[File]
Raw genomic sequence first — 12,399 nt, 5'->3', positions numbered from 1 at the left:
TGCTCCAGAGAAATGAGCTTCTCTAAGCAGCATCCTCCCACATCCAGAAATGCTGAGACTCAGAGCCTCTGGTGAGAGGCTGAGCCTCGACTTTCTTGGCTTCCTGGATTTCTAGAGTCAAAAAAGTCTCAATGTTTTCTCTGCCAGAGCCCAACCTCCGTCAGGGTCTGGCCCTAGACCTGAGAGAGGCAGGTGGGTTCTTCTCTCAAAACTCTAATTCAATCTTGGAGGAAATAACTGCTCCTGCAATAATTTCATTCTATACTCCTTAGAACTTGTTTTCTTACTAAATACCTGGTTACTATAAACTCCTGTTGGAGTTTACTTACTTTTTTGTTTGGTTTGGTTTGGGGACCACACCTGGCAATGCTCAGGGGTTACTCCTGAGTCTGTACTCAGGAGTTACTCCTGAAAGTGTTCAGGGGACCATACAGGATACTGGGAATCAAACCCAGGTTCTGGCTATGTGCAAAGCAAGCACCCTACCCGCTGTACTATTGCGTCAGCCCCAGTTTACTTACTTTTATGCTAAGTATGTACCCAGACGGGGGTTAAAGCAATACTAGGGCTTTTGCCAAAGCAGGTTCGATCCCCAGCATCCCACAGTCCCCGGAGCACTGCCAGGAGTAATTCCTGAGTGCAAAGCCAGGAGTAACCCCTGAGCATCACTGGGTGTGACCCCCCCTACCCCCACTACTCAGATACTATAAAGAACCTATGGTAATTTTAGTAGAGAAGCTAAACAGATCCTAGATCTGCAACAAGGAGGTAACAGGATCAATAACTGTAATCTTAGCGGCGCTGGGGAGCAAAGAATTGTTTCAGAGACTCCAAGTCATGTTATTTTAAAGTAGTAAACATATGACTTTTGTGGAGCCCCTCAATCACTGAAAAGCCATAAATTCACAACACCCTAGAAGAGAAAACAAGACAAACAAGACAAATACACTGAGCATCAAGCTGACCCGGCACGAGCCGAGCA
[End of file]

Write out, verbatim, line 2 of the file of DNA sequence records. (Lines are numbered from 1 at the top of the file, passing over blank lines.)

TGCTCCAGAGAAATGAGCTTCTCTAAGCAGCATCCTCCCACATCCAGAAATGCTGAGACTCAGAGCCTCTGGTGAGAGGCTGAGCCTCGACTTTCTTGGCTTCCTGGATTTCTAGAGTCAAAAAAGTCTCAATGTTTTCTCTGCCAGAGCCCAACCTCCGTCAGGGTCTGGCCCTAGACCTGAGAGAGGCAGGTGGGTTCTTCTCTCAAAACTCTAATTCAATCTTGGAGGAAATAACTGCTCCTGCAATAATTTCATTCTATACTCCTTAGAACTTGTTTTCTTACTAAATACCTGGTTACTATAAACTCCTGTTGGAGTTTACTTACTTTTTTGTTTGGTTTGGTTTGGGGACCACACCTGGCAATGCTCAGGGGTTACTCCTGAGTCTGTACTCAGGAGTTACTCCTGAAAGTGTTCAGGGGACCATACAGGATACTGGGAATCAAACCCAGGTTCTGGCTATGTGCAAAGCAAGCACCCTACCCGCTGTACTATTGCGTCAGCCCCAGTTTACTTACTTTTATGCTAAGTATGTACCCAGACGGGGGTTAAAGCAATACTAGGGCTTTTGCCAAAGCAGGTTCGATCCCCAGCATCCCACAGTCCCCGGAGCACTGCCAGGAGTAATTCCTGAGTGCAAAGCCAGGAGTAACCCCTGAGCATCACTGGGTGTGACCCCCCCTACCCCCACTACTCAGATACTATAAAGAACCTATGGTAATTTTAGTAGAGAAGCTAAACAGATCCTAGATCTGCAACAAGGAGGTAACAGGATCAATAACTGTAATCTTAGCGGCGCTGGGGAGCAAAGAATTGTTTCAGAGACTCCAAGTCATGTTATTTTAAAGTAGTAAACATATGACTTTTGTGGAGCCCCTCAATCACTGAAAAGCCATAAATTCACAACACCCTAGAAGAGAAAACAAGACAAACAAGACAAATACACTGAGCATCAAGCTGACCCGGCACGAGCCGAGCA